Empowerment is what I feel when I know I am being seen.
Growing up, theater is what made me feel empowered. I spent my childhood and adolescence partaking in voice lessons and dance classes. I went to an arts high school, and I breathed theater like air. When I was on a stage, the most vulnerable parts of me were exposed and visible to others, I knew who I was, I was unwavering in what I wanted for myself. I was absolute. After I graduated, I got a job as a performer for Disney. I worked for the company almost four years, in Anaheim, CA and Tokyo, Japan.
Growing up, I was also sick. Pediatricians told my parents that I would eventually grow out of it, but I didn’t. All of the sudden, I was spending my weekdays in doctor’s appointments and weekends in bed. I had no choice but to quit my job, and move back in with my parents. My unwavering sense of salience, now decrepit. I knew I was sick, but my lab tests consistently retorted with normal results. I looked healthy on paper, and I looked healthy in person. I heard responses like “You’re probably just stressed,” “You have an anxious stomach,” and my personal favorite, “You’re a woman.”
I was sick, but my sickness was invisible.
Attending an arts high school provided a wonderfully positive environment for me and my peers to express ourselves. “Coming out” should be a liberating experience, unique to each individual, and this was widely understood and accepted on our campus. An environment for people to uncover and make themselves visible is important. People deserve to celebrate who they are.
Although it wasn’t until my high school boyfriend and I broke up that I felt comfortable expressing my sexuality with close friends. I knew I liked women, I knew this was something I should celebrate, but somehow I thought my attraction to men made me less deserving of that celebration.
How was it even possible for someone to be attracted to women and men? Maybe I wasn’t queer at all, maybe I was just promiscuous or greedy. Maybe I was going through a phase. Bisexuality and Pansexuality can seem taboo to some because of the notion that you have to pick a side. And when I was younger, I was surrounded by people who, in fact, did pick a side. They liked women or they liked men. They were gay, lesbian, or straight. They were decisive; firm and unyielding in their identity. And I was the grey area.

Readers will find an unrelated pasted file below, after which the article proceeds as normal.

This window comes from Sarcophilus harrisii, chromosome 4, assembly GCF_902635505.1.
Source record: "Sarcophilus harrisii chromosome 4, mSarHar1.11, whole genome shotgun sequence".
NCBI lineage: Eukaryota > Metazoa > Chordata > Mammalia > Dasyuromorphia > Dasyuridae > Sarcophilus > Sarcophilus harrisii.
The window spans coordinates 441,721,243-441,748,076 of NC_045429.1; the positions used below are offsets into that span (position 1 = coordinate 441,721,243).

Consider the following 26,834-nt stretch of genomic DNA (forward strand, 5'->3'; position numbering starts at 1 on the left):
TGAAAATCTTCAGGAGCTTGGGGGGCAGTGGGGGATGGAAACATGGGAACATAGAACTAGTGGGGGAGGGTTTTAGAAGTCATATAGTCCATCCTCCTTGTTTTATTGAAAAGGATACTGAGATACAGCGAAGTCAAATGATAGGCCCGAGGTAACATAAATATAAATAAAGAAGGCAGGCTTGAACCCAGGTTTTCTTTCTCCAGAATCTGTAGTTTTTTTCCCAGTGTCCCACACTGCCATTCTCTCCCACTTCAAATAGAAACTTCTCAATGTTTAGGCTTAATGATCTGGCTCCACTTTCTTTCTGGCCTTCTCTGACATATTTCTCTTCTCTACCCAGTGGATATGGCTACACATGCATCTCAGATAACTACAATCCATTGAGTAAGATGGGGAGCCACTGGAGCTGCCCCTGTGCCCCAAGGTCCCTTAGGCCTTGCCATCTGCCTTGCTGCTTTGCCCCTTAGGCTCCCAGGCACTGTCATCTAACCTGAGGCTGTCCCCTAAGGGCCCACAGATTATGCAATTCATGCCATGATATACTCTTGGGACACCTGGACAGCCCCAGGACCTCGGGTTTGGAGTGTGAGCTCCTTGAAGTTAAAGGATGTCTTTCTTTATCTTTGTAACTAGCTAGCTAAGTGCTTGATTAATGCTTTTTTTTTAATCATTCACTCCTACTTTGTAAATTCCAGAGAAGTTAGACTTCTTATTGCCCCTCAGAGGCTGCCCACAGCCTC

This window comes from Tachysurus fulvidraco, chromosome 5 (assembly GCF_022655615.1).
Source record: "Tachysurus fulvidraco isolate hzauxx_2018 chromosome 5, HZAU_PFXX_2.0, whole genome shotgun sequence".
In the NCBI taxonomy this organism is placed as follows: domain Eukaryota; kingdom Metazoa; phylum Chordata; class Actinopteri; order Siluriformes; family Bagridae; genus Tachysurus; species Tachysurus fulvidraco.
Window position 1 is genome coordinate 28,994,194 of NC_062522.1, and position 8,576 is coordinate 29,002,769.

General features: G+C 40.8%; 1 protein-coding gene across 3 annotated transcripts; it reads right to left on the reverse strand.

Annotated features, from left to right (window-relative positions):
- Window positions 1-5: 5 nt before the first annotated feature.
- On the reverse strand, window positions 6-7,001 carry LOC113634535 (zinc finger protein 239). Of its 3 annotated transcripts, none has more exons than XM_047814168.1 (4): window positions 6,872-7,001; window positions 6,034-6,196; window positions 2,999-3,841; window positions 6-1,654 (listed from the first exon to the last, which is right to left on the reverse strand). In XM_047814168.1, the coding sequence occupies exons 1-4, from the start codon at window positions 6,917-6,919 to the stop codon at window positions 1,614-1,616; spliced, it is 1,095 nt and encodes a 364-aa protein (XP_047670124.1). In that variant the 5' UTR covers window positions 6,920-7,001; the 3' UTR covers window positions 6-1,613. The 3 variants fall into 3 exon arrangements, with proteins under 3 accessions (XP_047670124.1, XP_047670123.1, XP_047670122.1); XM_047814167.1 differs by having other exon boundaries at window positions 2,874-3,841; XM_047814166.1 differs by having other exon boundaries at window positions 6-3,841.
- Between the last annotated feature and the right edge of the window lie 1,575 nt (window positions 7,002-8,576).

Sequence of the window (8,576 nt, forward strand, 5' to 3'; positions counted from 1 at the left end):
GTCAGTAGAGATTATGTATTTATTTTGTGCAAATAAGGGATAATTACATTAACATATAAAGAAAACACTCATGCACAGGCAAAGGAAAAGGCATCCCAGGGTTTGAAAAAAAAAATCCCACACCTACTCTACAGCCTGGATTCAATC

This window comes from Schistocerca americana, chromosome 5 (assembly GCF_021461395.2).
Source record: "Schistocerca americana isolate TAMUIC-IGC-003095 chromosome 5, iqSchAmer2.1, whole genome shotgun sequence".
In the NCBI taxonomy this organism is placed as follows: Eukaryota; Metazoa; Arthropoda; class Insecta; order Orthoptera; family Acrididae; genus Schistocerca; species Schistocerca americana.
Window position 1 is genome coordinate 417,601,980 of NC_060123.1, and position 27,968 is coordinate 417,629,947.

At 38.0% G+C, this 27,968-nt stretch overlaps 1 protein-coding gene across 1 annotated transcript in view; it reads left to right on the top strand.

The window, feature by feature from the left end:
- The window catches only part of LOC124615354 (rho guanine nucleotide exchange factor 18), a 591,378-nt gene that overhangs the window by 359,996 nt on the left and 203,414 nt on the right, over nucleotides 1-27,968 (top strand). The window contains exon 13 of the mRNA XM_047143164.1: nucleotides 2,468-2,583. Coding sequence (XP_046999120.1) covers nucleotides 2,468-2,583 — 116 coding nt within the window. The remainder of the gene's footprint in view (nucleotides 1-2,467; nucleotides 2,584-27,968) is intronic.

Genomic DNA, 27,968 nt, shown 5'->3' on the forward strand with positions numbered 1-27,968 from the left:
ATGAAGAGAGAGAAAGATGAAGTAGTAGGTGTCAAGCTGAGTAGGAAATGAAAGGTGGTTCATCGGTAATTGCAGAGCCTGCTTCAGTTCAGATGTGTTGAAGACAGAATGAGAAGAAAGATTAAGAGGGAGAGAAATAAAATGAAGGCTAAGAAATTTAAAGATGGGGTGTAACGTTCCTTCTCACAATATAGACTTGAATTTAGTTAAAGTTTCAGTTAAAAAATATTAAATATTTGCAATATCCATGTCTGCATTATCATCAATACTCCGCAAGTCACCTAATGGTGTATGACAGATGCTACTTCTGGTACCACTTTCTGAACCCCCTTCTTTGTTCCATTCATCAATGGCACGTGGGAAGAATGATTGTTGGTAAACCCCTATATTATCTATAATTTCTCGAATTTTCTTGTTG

I was queer, but my queerness was invisible.
I was finally diagnosed with Postural Orthostatic Tachycardia Syndrome, or POTS (among other illnesses) in January 2016. A diagnosis definitely provided solace from the ominous uncertainty. Still, the backhanded comments from doctors and friends persisted. “But you look fine, you don’t look sick at all.” I still appeared healthy on paper and in person.
Having a diagnosed invisible chronic illness, without an identified cause or cure can make you feel like you're caught in the dark. Discovering Sick Chicks was like someone had switched on a light. Yes, I am sick. My chronic illness doesn't define me, but it exists and it is a part of my life. I will say that I am sick, and I will be heard. In my sickness I am strong and I am visible.
The same goes for my sexuality. I like men, women, and anyone in-between. This does not make me confused or promiscuous, this makes me bisexual. I will say that I am part of the LGBTQIA+ community, and I will be heard. I am firm and unyielding in my identity. I am visible.
To be visible, to be beheld in your you-ness is a powerful thing.
Illness is subjective, sexuality is subjective, the human experience is subjective. Subjective, but also perceptible.
I am humbled to be part of such an inclusive and supportive community, and as an ambassador, I hope to encourage this sense of empowerment and visibility onto my fellow Sick Chicks.
Ciara is 23 years old, and currently works as an Instructional Aide for the Disability Services Department at a high school. She is going to school with aspirations to become a scientist, and pursue a career in STEM. Follow her on Instagram and twitter at @ciaratmccann.